Other Articles:

Peter Marks, Kennedy Center’s ‘Gigi,’ starring Vanessa Hudgens, affirms its undistinguished status (Washington Post, January 30)

Nelson Pressley, ‘Midwife’ writer and rookie producer deliver new ‘Gigi’ to Kennedy Center (Washington Post, January 9)
The basic set present in all the scenes was an Art Nouveau staircase, in an iron-framed atrium recalling the Grand Palais, a nod to the references to new technologies and the World's Fair in the book. Little scenes were flown in for Mamita's and Alicia's apartments, as well as Maxim's, while lighting and props suggested the train station and the beach at Trouville. James Moore was effective leading a small group from the Kennedy Center Opera Orchestra -- three strings, three wind players, four brass players, percussion, and two keyboard players -- an unbalanced ensemble in terms of sound and cohesiveness, in spite of sometimes clumsy amplification. A small group of dancers did the heavy lifting in that department, supplemented by other cast members and choreographed smartly by Joshua Bergasse, making the Gossips at Maxim's a hoot and giving the finale of Act I, The Night They Invented Champagne, a fizzy punch. By the end of the second act, though, the bubbly had gone flat.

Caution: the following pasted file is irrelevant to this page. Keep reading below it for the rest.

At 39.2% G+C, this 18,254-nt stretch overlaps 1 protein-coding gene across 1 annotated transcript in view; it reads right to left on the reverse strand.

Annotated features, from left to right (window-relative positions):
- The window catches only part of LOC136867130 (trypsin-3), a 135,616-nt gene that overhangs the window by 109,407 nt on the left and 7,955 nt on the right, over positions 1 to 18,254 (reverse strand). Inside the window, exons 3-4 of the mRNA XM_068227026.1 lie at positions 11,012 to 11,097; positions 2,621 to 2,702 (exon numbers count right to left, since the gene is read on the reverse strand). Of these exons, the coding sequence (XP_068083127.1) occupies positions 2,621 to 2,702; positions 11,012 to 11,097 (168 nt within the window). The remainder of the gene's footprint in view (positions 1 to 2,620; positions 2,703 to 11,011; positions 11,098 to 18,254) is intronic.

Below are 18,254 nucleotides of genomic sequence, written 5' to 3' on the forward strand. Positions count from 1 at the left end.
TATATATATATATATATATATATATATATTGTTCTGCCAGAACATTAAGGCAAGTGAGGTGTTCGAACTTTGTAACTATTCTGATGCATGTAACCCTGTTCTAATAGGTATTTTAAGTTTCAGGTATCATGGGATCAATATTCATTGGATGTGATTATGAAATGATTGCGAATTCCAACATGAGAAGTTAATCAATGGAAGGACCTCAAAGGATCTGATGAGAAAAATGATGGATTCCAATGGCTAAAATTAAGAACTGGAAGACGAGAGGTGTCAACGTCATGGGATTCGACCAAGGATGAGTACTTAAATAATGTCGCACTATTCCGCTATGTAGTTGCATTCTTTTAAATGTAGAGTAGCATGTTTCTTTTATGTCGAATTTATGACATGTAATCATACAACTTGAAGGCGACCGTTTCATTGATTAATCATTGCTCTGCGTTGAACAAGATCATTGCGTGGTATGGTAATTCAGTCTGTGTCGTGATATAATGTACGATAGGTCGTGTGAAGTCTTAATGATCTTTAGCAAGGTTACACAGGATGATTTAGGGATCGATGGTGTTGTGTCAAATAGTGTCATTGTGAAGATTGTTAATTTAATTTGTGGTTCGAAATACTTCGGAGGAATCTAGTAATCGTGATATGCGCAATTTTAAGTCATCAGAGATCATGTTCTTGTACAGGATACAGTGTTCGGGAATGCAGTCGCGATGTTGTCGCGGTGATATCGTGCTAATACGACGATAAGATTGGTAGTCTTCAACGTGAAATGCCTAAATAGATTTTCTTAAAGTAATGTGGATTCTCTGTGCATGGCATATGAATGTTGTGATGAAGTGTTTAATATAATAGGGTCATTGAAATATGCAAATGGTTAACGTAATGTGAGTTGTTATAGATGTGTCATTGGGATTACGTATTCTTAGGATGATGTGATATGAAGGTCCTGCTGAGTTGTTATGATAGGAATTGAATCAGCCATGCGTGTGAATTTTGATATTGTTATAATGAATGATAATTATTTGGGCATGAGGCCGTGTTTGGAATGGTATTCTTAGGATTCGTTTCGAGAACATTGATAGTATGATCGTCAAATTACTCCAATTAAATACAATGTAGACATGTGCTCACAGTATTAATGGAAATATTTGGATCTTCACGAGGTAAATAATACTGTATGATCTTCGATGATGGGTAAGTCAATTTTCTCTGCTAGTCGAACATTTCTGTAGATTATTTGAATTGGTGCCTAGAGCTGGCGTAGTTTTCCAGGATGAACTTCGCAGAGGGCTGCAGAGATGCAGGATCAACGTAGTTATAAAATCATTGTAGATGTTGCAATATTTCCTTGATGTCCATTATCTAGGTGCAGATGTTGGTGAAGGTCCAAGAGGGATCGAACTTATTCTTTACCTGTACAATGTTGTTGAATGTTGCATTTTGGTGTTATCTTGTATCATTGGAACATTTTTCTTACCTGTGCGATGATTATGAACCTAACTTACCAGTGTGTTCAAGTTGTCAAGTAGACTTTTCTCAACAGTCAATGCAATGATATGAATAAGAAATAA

This production continues through February 12, at the Kennedy Center Eisenhower Theater.


Wolfgang Rihm, Violin Concerto No.6 World Premiere

Poème du Peintre

Wolfgang Rihm is on—minimally—fire. He knocks out new, major works at a rate that it makes you wonder if anybody else is still composing at all, in Germany. A Horn Concerto in Lucerne, a Triple Concerto, the "Second" Piano Concerto (terrific, yet be reported on!) in Salzburg, and now his Sixth Violin Concerto*, written for and dedicated to Renaud Capuçon, performed by the Vienna Symphony Orchestra [on Twitter] under Philippe Jordan and played in their new “Fridays@7” concert series at the Wiener Konzerthaus.

available at Amazon